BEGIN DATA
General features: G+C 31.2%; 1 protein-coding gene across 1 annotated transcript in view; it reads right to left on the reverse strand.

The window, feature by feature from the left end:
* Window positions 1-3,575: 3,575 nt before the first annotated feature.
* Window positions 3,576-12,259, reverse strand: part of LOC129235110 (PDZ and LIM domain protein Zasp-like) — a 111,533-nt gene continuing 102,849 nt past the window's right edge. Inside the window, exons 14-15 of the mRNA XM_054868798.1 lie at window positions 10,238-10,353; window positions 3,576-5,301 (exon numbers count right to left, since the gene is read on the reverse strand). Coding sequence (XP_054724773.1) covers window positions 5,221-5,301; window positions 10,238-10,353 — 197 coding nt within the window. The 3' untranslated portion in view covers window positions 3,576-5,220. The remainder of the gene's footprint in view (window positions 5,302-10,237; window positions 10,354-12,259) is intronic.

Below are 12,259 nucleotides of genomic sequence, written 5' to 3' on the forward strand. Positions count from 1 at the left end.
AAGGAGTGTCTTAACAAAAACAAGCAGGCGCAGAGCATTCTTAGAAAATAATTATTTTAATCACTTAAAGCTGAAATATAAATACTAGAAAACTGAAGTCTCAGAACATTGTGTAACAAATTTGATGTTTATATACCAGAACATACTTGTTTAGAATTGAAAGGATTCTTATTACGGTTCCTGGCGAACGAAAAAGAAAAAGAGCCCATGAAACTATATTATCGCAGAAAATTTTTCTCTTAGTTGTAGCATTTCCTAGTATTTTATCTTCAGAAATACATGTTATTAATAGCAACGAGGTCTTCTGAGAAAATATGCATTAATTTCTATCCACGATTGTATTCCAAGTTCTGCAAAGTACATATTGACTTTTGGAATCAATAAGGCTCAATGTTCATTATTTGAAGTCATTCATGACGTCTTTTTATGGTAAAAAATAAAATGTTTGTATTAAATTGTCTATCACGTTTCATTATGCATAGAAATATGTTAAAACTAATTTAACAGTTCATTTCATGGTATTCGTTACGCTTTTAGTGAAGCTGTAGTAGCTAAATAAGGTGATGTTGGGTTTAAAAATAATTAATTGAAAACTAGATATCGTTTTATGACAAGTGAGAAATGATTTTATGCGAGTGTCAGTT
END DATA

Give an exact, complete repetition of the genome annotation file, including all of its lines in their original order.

General features: G+C 31.2%; 1 protein-coding gene across 1 annotated transcript in view; it reads right to left on the reverse strand.

The window, feature by feature from the left end:
* Window positions 1-3,575: 3,575 nt before the first annotated feature.
* Window positions 3,576-12,259, reverse strand: part of LOC129235110 (PDZ and LIM domain protein Zasp-like) — a 111,533-nt gene continuing 102,849 nt past the window's right edge. Inside the window, exons 14-15 of the mRNA XM_054868798.1 lie at window positions 10,238-10,353; window positions 3,576-5,301 (exon numbers count right to left, since the gene is read on the reverse strand). Coding sequence (XP_054724773.1) covers window positions 5,221-5,301; window positions 10,238-10,353 — 197 coding nt within the window. The 3' untranslated portion in view covers window positions 3,576-5,220. The remainder of the gene's footprint in view (window positions 5,302-10,237; window positions 10,354-12,259) is intronic.

Below are 12,259 nucleotides of genomic sequence, written 5' to 3' on the forward strand. Positions count from 1 at the left end.
AAGGAGTGTCTTAACAAAAACAAGCAGGCGCAGAGCATTCTTAGAAAATAATTATTTTAATCACTTAAAGCTGAAATATAAATACTAGAAAACTGAAGTCTCAGAACATTGTGTAACAAATTTGATGTTTATATACCAGAACATACTTGTTTAGAATTGAAAGGATTCTTATTACGGTTCCTGGCGAACGAAAAAGAAAAAGAGCCCATGAAACTATATTATCGCAGAAAATTTTTCTCTTAGTTGTAGCATTTCCTAGTATTTTATCTTCAGAAATACATGTTATTAATAGCAACGAGGTCTTCTGAGAAAATATGCATTAATTTCTATCCACGATTGTATTCCAAGTTCTGCAAAGTACATATTGACTTTTGGAATCAATAAGGCTCAATGTTCATTATTTGAAGTCATTCATGACGTCTTTTTATGGTAAAAAATAAAATGTTTGTATTAAATTGTCTATCACGTTTCATTATGCATAGAAATATGTTAAAACTAATTTAACAGTTCATTTCATGGTATTCGTTACGCTTTTAGTGAAGCTGTAGTAGCTAAATAAGGTGATGTTGGGTTTAAAAATAATTAATTGAAAACTAGATATCGTTTTATGACAAGTGAGAAATGATTTTATGCGAGTGTCAGTT